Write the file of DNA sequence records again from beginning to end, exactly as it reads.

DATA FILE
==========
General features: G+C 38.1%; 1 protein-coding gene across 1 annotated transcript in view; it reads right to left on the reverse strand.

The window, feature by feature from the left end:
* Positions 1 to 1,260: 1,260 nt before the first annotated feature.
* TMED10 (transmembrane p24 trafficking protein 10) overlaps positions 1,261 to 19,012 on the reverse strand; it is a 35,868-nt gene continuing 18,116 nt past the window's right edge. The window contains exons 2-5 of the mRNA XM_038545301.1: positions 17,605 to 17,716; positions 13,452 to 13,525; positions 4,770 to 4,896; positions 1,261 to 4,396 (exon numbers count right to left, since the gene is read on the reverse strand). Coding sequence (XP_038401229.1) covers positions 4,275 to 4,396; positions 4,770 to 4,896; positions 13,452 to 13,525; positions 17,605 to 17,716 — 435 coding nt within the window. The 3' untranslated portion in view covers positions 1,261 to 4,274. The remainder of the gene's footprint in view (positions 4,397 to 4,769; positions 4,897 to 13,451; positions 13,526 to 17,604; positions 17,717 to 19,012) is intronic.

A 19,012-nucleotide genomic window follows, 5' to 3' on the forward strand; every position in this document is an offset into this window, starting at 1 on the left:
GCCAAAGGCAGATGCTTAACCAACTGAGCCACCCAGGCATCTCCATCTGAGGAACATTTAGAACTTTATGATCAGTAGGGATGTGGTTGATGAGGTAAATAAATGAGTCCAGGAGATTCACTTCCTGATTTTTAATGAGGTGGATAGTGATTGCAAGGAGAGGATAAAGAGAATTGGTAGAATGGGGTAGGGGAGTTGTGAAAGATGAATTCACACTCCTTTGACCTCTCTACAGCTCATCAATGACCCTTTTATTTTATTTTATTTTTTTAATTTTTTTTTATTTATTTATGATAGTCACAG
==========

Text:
General features: G+C 38.1%; 1 protein-coding gene across 1 annotated transcript in view; it reads right to left on the reverse strand.

The window, feature by feature from the left end:
* Positions 1 to 1,260: 1,260 nt before the first annotated feature.
* TMED10 (transmembrane p24 trafficking protein 10) overlaps positions 1,261 to 19,012 on the reverse strand; it is a 35,868-nt gene continuing 18,116 nt past the window's right edge. The window contains exons 2-5 of the mRNA XM_038545301.1: positions 17,605 to 17,716; positions 13,452 to 13,525; positions 4,770 to 4,896; positions 1,261 to 4,396 (exon numbers count right to left, since the gene is read on the reverse strand). Coding sequence (XP_038401229.1) covers positions 4,275 to 4,396; positions 4,770 to 4,896; positions 13,452 to 13,525; positions 17,605 to 17,716 — 435 coding nt within the window. The 3' untranslated portion in view covers positions 1,261 to 4,274. The remainder of the gene's footprint in view (positions 4,397 to 4,769; positions 4,897 to 13,451; positions 13,526 to 17,604; positions 17,717 to 19,012) is intronic.

A 19,012-nucleotide genomic window follows, 5' to 3' on the forward strand; every position in this document is an offset into this window, starting at 1 on the left:
GCCAAAGGCAGATGCTTAACCAACTGAGCCACCCAGGCATCTCCATCTGAGGAACATTTAGAACTTTATGATCAGTAGGGATGTGGTTGATGAGGTAAATAAATGAGTCCAGGAGATTCACTTCCTGATTTTTAATGAGGTGGATAGTGATTGCAAGGAGAGGATAAAGAGAATTGGTAGAATGGGGTAGGGGAGTTGTGAAAGATGAATTCACACTCCTTTGACCTCTCTACAGCTCATCAATGACCCTTTTATTTTATTTTATTTTTTTAATTTTTTTTTATTTATTTATGATAGTCACAG